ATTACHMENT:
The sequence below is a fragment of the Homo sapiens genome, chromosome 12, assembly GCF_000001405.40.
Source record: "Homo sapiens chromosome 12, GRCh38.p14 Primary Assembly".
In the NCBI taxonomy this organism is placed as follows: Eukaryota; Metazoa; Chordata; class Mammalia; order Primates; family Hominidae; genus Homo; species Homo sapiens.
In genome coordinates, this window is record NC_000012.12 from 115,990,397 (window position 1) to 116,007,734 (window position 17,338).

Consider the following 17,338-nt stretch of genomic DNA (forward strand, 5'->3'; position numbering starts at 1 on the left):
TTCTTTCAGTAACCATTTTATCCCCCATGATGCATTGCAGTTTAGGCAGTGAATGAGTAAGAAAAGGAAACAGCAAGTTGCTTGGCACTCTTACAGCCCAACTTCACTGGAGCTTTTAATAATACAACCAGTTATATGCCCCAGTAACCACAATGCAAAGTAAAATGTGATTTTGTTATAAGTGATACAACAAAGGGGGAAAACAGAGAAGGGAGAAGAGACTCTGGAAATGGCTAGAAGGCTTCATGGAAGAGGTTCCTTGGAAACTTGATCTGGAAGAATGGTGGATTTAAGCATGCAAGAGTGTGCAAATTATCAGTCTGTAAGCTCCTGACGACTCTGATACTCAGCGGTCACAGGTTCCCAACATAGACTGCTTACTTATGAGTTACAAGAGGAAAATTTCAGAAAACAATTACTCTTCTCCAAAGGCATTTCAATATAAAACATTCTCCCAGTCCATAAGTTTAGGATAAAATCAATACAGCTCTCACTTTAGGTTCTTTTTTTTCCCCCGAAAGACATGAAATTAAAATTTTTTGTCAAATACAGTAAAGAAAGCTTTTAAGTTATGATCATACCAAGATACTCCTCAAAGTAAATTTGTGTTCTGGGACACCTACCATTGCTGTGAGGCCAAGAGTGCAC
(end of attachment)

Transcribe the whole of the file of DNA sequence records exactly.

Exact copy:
The sequence below is a fragment of the Homo sapiens genome, chromosome 12, assembly GCF_000001405.40.
Source record: "Homo sapiens chromosome 12, GRCh38.p14 Primary Assembly".
In the NCBI taxonomy this organism is placed as follows: Eukaryota; Metazoa; Chordata; class Mammalia; order Primates; family Hominidae; genus Homo; species Homo sapiens.
In genome coordinates, this window is record NC_000012.12 from 115,990,397 (window position 1) to 116,007,734 (window position 17,338).

Consider the following 17,338-nt stretch of genomic DNA (forward strand, 5'->3'; position numbering starts at 1 on the left):
TTCTTTCAGTAACCATTTTATCCCCCATGATGCATTGCAGTTTAGGCAGTGAATGAGTAAGAAAAGGAAACAGCAAGTTGCTTGGCACTCTTACAGCCCAACTTCACTGGAGCTTTTAATAATACAACCAGTTATATGCCCCAGTAACCACAATGCAAAGTAAAATGTGATTTTGTTATAAGTGATACAACAAAGGGGGAAAACAGAGAAGGGAGAAGAGACTCTGGAAATGGCTAGAAGGCTTCATGGAAGAGGTTCCTTGGAAACTTGATCTGGAAGAATGGTGGATTTAAGCATGCAAGAGTGTGCAAATTATCAGTCTGTAAGCTCCTGACGACTCTGATACTCAGCGGTCACAGGTTCCCAACATAGACTGCTTACTTATGAGTTACAAGAGGAAAATTTCAGAAAACAATTACTCTTCTCCAAAGGCATTTCAATATAAAACATTCTCCCAGTCCATAAGTTTAGGATAAAATCAATACAGCTCTCACTTTAGGTTCTTTTTTTTCCCCCGAAAGACATGAAATTAAAATTTTTTGTCAAATACAGTAAAGAAAGCTTTTAAGTTATGATCATACCAAGATACTCCTCAAAGTAAATTTGTGTTCTGGGACACCTACCATTGCTGTGAGGCCAAGAGTGCAC